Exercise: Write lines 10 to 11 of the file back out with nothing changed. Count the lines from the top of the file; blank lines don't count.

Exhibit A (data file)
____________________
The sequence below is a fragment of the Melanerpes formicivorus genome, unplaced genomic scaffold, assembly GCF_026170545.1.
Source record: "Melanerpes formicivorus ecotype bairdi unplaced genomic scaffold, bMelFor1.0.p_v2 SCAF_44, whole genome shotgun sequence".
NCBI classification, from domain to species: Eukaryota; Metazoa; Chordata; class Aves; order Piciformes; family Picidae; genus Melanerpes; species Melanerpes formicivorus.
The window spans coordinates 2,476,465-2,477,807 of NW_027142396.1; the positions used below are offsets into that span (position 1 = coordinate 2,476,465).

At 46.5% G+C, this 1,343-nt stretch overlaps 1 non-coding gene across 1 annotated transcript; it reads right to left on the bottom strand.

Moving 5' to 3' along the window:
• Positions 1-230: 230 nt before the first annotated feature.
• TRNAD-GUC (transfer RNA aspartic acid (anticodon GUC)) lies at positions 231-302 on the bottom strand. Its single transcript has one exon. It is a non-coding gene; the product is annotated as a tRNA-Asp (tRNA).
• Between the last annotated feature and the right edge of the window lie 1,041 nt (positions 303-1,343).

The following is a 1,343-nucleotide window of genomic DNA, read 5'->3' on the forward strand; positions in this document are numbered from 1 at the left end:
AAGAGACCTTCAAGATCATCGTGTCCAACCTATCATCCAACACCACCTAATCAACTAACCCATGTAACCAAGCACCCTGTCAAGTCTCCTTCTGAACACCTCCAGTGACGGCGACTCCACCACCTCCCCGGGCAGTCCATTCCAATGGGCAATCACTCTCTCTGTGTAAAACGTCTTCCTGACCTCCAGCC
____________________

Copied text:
The following is a 1,343-nucleotide window of genomic DNA, read 5'->3' on the forward strand; positions in this document are numbered from 1 at the left end:
AAGAGACCTTCAAGATCATCGTGTCCAACCTATCATCCAACACCACCTAATCAACTAACCCATGTAACCAAGCACCCTGTCAAGTCTCCTTCTGAACACCTCCAGTGACGGCGACTCCACCACCTCCCCGGGCAGTCCATTCCAATGGGCAATCACTCTCTCTGTGTAAAACGTCTTCCTGACCTCCAGCC